“What made me a great coach was taking a class in kinesiology, which is the study of movement,” Reynolds said. “That was the only class I failed because I was using another ball player’s information. She (teacher) called me in and said, ‘Warren, I need to talk to you.’ She said, ‘One day, you’re going to have to learn to analyze human movement, and when you analyze it, you’ll be able to tell the individual how to use the mind to make the body do what it’s supposed to.’ To analyze human movements has been a great asset.”

Reynolds also learned how to motivate.

“What I did is I went to the national basketball coaches association up in Maryland and they had these motivation tapes – like confidence, and enthusiasm,” Reynolds said. “I studied how to motivate by playing these tapes. My key assets are my ability to encourage and motivate.”

It all proved to be a formula for much success. Reynolds led Ballard-Hudson to the Georgia state championship in 1968 and the team was ranked No. 1 in the country.

He next moved on to the college level in 1970 as an assistant coach at North Carolina A&T and then was elevated to head coach. Over the next 17 years, North Carolina A&T became one of the most respected programs in the nation and became the second black college team to participate in the National Invitational Tournament in Madison Square Garden in New York.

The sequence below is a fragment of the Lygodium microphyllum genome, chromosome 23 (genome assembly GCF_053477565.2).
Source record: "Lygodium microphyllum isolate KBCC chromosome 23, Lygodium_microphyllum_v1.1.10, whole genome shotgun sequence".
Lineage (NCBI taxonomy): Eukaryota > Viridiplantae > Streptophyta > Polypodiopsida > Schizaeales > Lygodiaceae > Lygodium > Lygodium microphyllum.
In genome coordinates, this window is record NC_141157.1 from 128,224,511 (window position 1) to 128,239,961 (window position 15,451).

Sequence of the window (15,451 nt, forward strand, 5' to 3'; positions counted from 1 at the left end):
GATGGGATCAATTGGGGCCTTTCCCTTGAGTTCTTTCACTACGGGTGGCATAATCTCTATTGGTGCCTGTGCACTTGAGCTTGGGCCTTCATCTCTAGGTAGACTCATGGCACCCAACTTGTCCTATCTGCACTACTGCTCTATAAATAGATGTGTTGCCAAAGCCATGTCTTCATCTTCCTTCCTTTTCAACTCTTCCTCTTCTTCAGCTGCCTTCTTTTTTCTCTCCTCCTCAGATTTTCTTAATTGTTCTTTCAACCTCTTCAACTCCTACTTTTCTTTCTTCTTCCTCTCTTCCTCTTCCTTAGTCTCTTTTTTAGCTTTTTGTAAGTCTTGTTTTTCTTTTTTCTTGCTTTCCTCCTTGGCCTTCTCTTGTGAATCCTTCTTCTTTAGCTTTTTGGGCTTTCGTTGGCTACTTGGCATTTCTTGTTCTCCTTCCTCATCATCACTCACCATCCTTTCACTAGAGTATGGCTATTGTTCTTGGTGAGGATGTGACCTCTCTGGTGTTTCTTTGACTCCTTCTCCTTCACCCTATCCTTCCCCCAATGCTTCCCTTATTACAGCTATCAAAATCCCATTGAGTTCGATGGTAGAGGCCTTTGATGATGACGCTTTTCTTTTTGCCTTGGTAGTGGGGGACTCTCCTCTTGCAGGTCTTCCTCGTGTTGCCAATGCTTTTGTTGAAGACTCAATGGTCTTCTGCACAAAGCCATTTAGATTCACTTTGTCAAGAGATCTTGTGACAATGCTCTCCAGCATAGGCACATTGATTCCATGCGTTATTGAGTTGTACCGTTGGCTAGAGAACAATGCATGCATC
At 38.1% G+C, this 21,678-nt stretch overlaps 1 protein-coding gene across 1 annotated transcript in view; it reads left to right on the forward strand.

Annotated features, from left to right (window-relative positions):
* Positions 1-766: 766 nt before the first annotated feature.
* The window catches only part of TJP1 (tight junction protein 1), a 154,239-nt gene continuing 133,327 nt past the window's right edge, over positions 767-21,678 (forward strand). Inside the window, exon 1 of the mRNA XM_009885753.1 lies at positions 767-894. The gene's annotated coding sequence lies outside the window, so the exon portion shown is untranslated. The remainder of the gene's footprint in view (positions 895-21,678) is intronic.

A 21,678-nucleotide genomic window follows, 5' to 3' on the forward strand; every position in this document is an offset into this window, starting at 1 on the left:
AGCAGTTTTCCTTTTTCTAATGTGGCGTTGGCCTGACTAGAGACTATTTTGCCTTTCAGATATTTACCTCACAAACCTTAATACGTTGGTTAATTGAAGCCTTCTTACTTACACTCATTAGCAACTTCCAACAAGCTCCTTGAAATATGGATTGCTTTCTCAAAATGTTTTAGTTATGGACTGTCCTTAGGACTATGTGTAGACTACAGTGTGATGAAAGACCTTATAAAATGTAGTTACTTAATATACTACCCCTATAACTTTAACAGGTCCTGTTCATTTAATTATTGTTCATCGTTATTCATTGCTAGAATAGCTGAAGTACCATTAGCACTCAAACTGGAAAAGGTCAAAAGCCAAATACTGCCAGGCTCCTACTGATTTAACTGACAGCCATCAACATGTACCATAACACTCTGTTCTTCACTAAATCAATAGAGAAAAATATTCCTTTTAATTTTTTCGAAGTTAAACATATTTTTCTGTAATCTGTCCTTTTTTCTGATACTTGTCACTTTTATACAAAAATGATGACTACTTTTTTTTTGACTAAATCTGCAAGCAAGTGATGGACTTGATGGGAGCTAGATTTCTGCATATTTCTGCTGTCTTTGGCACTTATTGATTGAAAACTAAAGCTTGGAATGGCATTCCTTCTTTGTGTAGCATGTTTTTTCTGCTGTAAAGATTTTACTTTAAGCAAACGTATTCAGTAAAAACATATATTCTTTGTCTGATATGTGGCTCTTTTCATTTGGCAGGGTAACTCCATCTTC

“I was trying to find out how I could take this team to another level, so I had to get out of playing just the black colleges,” Reynolds said. “I had to play North Carolina State to go to another level, because they had recruited some of my players. Oral Roberts was the first to play me, then North Texas State. Then I had to play a lot of schools on the East Coast, like Providence, St. John’s, Syracuse. They would beat me, but that got me into the arena. And then I had to put together a team.”

After his successful tenure at North Carolina A&T, Reynolds worked at a handful of other colleges, including Shaw University in Raleigh, N.C.

It was there that Reynolds was nicknamed.

“I went to Shaw University and they had not won any ballgames,” Reynolds said. “They were playing in a little raggedy gym. What happened is I took them out of that old raggedy gym and started playing in the coliseum and I carried them to New York and carried them to play against big-time schools.

“That’s why they called me “Big Time.” Big House (Clarence) Gaines was at Winston-Salem State. They said, ‘We’re going to call you Big Time because you can’t be Big House. We were in the same conference, so Big Time went against Big House.”

Though Reynolds has longed retired from coaching, he still thrives to help others back in his hometown of Dothan.

“Right now I’m teaching people goal-setting is the key to success,” Reynolds said. “I’m working with these young people to help them go to another level in my community.”

Follow Jon Johnson on Twitter @eaglesportsed

I've been sports editor of the Dothan Eagle since 1988.